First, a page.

I went to hand him his cup, but he said, “No, I have my own,” and pulled an enormous plastic mug with a straw from his bag. He went over to the fountain to fill it (regrettably, I didn’t notice with what) while I paid. Then he took it and his bag, meandered across the dining room, and selected a corner booth near some young women whose scrubs suggested they’d just come from work at the University of Nebraska Medical Center across the street. I filled my drink, grabbed our tray, and joined him. He was astounded. “All that, for me?”
“Well, some of it’s for me,” I answered, and unwrapped my burger. He began eating his fries with liberal amounts of ketchup. I bowed my head and offered a prayer before my meal, finishing with the Sign of the Cross. He noticed and thanked me for the meal, while quickly crossing himself as well. “What’s your name?” I asked. He slurred an answer I couldn’t decipher, and I asked him to repeat it twice before he began spelling it in frustration.
“D, A, R, R, E, L, L,” he said. Darrell. I said it was nice to meet him, and we both began eating earnestly. Between bites, I asked him questions. Where was he from? “The reservation.” How did he end up here? He offered an explanation I didn’t quite understand – it sounded like perhaps a death in the family. Is he going to find a home? “Yeah,” he answered with blunt confidence. What’s he going to do tonight? “I don’t know what I’m going to do tonight. Probably sleep in the rain.” I answered wryly that I didn’t think it was going to rain tonight (I was wrong). He asked, “Where are you going to sleep tonight?”
“I have an apartment in midtown,” I told him. He asked where. I told him the intersection and pointed in its direction. He nodded. “You’re wearing a Rockies jacket – are you a fan?” I asked.
He smiled. “Kind of.”
I was almost finished with my burger, and his was still sitting on the tray in its wrapper. As I ate the last of mine, I watched him open his bag, pick up the burger, and put it into the bag. I told him I was full, and I offered the rest of my fries to him. I got up to fetch some napkins as he continued to eat. I heard him gather the remaining fries and put those into his bag as well. When I got back to the table, he was listening to the young ladies’ conversation and interjected a joke, which they didn’t hear. He smiled and asked for a napkin.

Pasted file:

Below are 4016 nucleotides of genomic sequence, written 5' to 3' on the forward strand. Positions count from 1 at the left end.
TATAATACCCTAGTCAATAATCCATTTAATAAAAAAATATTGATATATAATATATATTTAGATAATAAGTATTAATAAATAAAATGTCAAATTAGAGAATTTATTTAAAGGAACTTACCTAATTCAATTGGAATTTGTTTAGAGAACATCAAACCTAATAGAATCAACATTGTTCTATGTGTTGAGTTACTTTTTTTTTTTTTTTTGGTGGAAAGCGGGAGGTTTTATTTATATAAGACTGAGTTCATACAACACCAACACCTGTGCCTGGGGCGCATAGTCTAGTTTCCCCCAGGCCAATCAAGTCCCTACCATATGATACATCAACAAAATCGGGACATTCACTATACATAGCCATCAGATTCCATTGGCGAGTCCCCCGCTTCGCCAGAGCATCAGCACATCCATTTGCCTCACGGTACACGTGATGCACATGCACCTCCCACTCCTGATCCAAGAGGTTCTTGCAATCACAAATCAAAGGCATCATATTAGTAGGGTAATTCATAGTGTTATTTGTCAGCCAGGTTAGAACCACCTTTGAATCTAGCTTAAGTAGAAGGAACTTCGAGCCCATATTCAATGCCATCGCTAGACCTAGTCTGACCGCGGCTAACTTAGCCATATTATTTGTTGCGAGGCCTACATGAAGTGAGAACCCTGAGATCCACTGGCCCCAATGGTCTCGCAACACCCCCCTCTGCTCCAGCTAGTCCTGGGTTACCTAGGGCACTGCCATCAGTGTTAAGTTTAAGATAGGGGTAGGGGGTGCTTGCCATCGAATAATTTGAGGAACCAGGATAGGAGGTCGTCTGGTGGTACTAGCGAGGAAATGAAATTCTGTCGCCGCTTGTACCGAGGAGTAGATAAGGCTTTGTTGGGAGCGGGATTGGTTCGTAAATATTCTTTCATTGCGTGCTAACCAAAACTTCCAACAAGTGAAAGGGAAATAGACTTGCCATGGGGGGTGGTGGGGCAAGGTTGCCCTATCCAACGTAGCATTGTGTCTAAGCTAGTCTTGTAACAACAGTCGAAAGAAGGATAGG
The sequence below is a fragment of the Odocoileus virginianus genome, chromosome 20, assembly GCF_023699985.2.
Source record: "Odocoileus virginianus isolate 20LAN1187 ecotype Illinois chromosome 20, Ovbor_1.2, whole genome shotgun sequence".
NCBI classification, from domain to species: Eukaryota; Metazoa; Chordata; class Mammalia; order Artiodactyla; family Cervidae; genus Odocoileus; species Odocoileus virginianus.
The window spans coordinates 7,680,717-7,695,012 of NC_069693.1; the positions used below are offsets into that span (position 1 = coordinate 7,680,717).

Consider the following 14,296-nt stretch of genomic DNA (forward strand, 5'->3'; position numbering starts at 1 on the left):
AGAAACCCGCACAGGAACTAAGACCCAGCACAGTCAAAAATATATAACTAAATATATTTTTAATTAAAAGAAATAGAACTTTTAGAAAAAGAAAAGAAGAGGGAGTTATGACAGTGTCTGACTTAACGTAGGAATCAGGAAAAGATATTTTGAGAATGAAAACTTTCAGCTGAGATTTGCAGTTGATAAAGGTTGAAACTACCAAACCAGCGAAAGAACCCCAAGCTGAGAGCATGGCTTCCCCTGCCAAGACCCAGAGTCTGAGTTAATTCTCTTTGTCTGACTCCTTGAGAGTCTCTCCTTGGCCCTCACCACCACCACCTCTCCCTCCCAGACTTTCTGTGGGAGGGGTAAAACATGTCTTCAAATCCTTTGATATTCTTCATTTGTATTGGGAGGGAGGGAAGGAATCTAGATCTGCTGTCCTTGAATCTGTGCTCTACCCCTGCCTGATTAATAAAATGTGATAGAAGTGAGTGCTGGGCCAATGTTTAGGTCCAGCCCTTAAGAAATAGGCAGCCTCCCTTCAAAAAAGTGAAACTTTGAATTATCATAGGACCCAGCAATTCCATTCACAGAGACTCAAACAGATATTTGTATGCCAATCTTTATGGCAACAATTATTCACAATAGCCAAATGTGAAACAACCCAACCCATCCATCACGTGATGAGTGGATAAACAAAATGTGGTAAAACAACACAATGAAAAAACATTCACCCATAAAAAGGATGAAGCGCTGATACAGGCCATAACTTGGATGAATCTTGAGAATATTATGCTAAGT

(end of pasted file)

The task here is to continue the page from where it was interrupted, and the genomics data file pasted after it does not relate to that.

He asked if I go to school here. I said I did go to UNO. He said his mother is in college as well. “She thinks she’s smart – she ain’t smart,” he said, and cackled. I didn’t quite know what to say, but I glanced at my watch and realized I needed to leave. I had an evening meeting to attend. We got up and I threw away the trash. He said he was going to get a refill. “If you see me again, gimme a holler,” he said, grinning. “I’ll pay you back.” I laughed and told him to take care of himself. I left, got into my car, and drove away. As I turned back onto Saddle Creek Road, I saw him marching across the parking lot, waving and grinning and flashing me a peace sign.
This was my encounter with Christ. I have had experiences with beggars before which left me extraordinarily moved with pity. This was not one of them. It wasn’t a Hallmark moment, but a somewhat uncomfortable meal shared with a dirty, alcoholic homeless man who had no idea where he was going to sleep that night and who would rather have French fries for dinner and save his hamburger for later. That last detail more than any other leaves me wondering what else I could have, or should have, done for him. It makes me wonder, as well, why I always see Christ so much more clearly in these destitute and abandoned men than I do in the people I know and see every day.
In all likelihood, I will never see Darrell again in this world. By now the food I gave him is probably gone. Now I (and my readers) can only pray for him. I don’t know how to approach God about it other than to ask that Darrell find his home.
I’m finally upgrading the blog to the newest version of WordPress. That’s why it looks different and various things have disappeared. I’ll be gradually restoring them as I have time to work on this. I’m also going to place a Google ad module somewhere unobtrusive. It shouldn’t be too distracting, but I’ve learned that even with low traffic, it generates enough money to pay for the blog hosting each month.
In case anyone’s wondering, I’m not finding much in my faith life right now that could adequately be expressed here, nor that I’d really want to expose to the internet. I always enjoyed writing here and I hope God gives me more to write soon.
As mentioned earlier, I decided to drop GoDaddy as my domain registrar. Little did I know they would spend three weeks throwing up every obstacle possible, re-locking my domain after I unlocked it for the transfer, and wasting as much time as possible effecting the change. In the interim, they redirected my domain to a page covered with their ads. I should have expected no better from such a filthy, worthless company. To describe my feelings toward them with any more precision would run contrary to the spirit of this blog.